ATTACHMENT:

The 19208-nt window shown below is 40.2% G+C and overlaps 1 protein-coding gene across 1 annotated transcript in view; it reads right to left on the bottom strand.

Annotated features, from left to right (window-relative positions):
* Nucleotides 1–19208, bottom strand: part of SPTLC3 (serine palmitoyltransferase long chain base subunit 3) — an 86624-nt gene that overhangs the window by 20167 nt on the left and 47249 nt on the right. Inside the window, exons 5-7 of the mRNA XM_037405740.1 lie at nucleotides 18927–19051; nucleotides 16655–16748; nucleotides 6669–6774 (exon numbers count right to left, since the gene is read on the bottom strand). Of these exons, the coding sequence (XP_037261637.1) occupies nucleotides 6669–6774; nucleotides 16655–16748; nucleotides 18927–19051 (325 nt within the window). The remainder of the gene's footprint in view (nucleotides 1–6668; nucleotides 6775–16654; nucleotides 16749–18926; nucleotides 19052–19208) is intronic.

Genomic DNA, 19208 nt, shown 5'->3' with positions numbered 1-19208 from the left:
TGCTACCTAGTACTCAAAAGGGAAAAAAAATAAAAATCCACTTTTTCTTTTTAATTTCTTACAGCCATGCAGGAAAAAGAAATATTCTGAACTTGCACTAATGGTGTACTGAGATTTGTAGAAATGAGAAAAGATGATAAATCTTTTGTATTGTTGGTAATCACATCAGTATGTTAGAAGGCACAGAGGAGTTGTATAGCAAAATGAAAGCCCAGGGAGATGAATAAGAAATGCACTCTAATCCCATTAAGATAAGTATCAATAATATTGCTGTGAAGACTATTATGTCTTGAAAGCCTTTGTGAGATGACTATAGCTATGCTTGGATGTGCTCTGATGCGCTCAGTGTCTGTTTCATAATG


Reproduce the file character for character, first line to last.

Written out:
The 19208-nt window shown below is 40.2% G+C and overlaps 1 protein-coding gene across 1 annotated transcript in view; it reads right to left on the bottom strand.

Annotated features, from left to right (window-relative positions):
* Nucleotides 1–19208, bottom strand: part of SPTLC3 (serine palmitoyltransferase long chain base subunit 3) — an 86624-nt gene that overhangs the window by 20167 nt on the left and 47249 nt on the right. Inside the window, exons 5-7 of the mRNA XM_037405740.1 lie at nucleotides 18927–19051; nucleotides 16655–16748; nucleotides 6669–6774 (exon numbers count right to left, since the gene is read on the bottom strand). Of these exons, the coding sequence (XP_037261637.1) occupies nucleotides 6669–6774; nucleotides 16655–16748; nucleotides 18927–19051 (325 nt within the window). The remainder of the gene's footprint in view (nucleotides 1–6668; nucleotides 6775–16654; nucleotides 16749–18926; nucleotides 19052–19208) is intronic.

Genomic DNA, 19208 nt, shown 5'->3' with positions numbered 1-19208 from the left:
TGCTACCTAGTACTCAAAAGGGAAAAAAAATAAAAATCCACTTTTTCTTTTTAATTTCTTACAGCCATGCAGGAAAAAGAAATATTCTGAACTTGCACTAATGGTGTACTGAGATTTGTAGAAATGAGAAAAGATGATAAATCTTTTGTATTGTTGGTAATCACATCAGTATGTTAGAAGGCACAGAGGAGTTGTATAGCAAAATGAAAGCCCAGGGAGATGAATAAGAAATGCACTCTAATCCCATTAAGATAAGTATCAATAATATTGCTGTGAAGACTATTATGTCTTGAAAGCCTTTGTGAGATGACTATAGCTATGCTTGGATGTGCTCTGATGCGCTCAGTGTCTGTTTCATAATG